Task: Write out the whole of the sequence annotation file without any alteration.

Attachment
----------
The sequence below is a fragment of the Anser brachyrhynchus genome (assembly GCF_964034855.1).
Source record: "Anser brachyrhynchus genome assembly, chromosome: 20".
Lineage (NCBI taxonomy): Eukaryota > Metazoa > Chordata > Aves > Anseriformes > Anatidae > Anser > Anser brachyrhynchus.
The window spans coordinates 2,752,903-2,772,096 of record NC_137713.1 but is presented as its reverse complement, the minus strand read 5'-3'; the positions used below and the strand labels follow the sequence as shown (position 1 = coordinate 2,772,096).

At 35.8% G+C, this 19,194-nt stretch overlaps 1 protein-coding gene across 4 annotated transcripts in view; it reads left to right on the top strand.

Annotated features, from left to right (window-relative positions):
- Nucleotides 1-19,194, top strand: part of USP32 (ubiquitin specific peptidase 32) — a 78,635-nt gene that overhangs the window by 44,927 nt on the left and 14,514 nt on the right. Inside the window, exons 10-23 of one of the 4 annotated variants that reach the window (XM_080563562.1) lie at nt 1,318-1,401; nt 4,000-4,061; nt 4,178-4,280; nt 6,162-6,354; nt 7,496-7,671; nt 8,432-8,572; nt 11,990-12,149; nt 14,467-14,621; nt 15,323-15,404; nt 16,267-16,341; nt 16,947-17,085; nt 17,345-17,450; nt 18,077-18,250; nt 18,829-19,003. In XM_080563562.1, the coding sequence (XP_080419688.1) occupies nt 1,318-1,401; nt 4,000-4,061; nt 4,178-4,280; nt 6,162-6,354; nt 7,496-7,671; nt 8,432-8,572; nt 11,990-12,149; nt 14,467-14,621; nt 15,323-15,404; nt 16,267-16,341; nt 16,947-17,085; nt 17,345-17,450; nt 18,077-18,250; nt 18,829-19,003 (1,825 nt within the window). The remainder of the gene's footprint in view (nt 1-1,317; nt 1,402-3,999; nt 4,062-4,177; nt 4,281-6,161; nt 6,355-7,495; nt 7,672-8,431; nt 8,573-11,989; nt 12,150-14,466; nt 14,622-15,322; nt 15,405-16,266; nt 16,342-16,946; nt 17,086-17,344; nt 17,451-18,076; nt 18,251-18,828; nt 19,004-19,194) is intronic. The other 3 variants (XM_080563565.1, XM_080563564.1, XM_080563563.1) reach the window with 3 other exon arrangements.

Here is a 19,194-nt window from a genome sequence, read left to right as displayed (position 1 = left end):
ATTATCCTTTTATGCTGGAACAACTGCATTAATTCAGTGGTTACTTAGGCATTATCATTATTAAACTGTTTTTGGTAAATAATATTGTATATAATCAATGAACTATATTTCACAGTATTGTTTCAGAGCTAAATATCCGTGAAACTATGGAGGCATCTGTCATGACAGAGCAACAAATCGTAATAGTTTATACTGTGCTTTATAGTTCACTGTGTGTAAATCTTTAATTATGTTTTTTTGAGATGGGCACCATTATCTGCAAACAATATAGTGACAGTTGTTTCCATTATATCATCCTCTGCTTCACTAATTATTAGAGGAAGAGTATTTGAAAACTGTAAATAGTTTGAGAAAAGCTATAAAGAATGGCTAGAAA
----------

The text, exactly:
The sequence below is a fragment of the Anser brachyrhynchus genome (assembly GCF_964034855.1).
Source record: "Anser brachyrhynchus genome assembly, chromosome: 20".
Lineage (NCBI taxonomy): Eukaryota > Metazoa > Chordata > Aves > Anseriformes > Anatidae > Anser > Anser brachyrhynchus.
The window spans coordinates 2,752,903-2,772,096 of record NC_137713.1 but is presented as its reverse complement, the minus strand read 5'-3'; the positions used below and the strand labels follow the sequence as shown (position 1 = coordinate 2,772,096).

At 35.8% G+C, this 19,194-nt stretch overlaps 1 protein-coding gene across 4 annotated transcripts in view; it reads left to right on the top strand.

Annotated features, from left to right (window-relative positions):
- Nucleotides 1-19,194, top strand: part of USP32 (ubiquitin specific peptidase 32) — a 78,635-nt gene that overhangs the window by 44,927 nt on the left and 14,514 nt on the right. Inside the window, exons 10-23 of one of the 4 annotated variants that reach the window (XM_080563562.1) lie at nt 1,318-1,401; nt 4,000-4,061; nt 4,178-4,280; nt 6,162-6,354; nt 7,496-7,671; nt 8,432-8,572; nt 11,990-12,149; nt 14,467-14,621; nt 15,323-15,404; nt 16,267-16,341; nt 16,947-17,085; nt 17,345-17,450; nt 18,077-18,250; nt 18,829-19,003. In XM_080563562.1, the coding sequence (XP_080419688.1) occupies nt 1,318-1,401; nt 4,000-4,061; nt 4,178-4,280; nt 6,162-6,354; nt 7,496-7,671; nt 8,432-8,572; nt 11,990-12,149; nt 14,467-14,621; nt 15,323-15,404; nt 16,267-16,341; nt 16,947-17,085; nt 17,345-17,450; nt 18,077-18,250; nt 18,829-19,003 (1,825 nt within the window). The remainder of the gene's footprint in view (nt 1-1,317; nt 1,402-3,999; nt 4,062-4,177; nt 4,281-6,161; nt 6,355-7,495; nt 7,672-8,431; nt 8,573-11,989; nt 12,150-14,466; nt 14,622-15,322; nt 15,405-16,266; nt 16,342-16,946; nt 17,086-17,344; nt 17,451-18,076; nt 18,251-18,828; nt 19,004-19,194) is intronic. The other 3 variants (XM_080563565.1, XM_080563564.1, XM_080563563.1) reach the window with 3 other exon arrangements.

Here is a 19,194-nt window from a genome sequence, read left to right as displayed (position 1 = left end):
ATTATCCTTTTATGCTGGAACAACTGCATTAATTCAGTGGTTACTTAGGCATTATCATTATTAAACTGTTTTTGGTAAATAATATTGTATATAATCAATGAACTATATTTCACAGTATTGTTTCAGAGCTAAATATCCGTGAAACTATGGAGGCATCTGTCATGACAGAGCAACAAATCGTAATAGTTTATACTGTGCTTTATAGTTCACTGTGTGTAAATCTTTAATTATGTTTTTTTGAGATGGGCACCATTATCTGCAAACAATATAGTGACAGTTGTTTCCATTATATCATCCTCTGCTTCACTAATTATTAGAGGAAGAGTATTTGAAAACTGTAAATAGTTTGAGAAAAGCTATAAAGAATGGCTAGAAA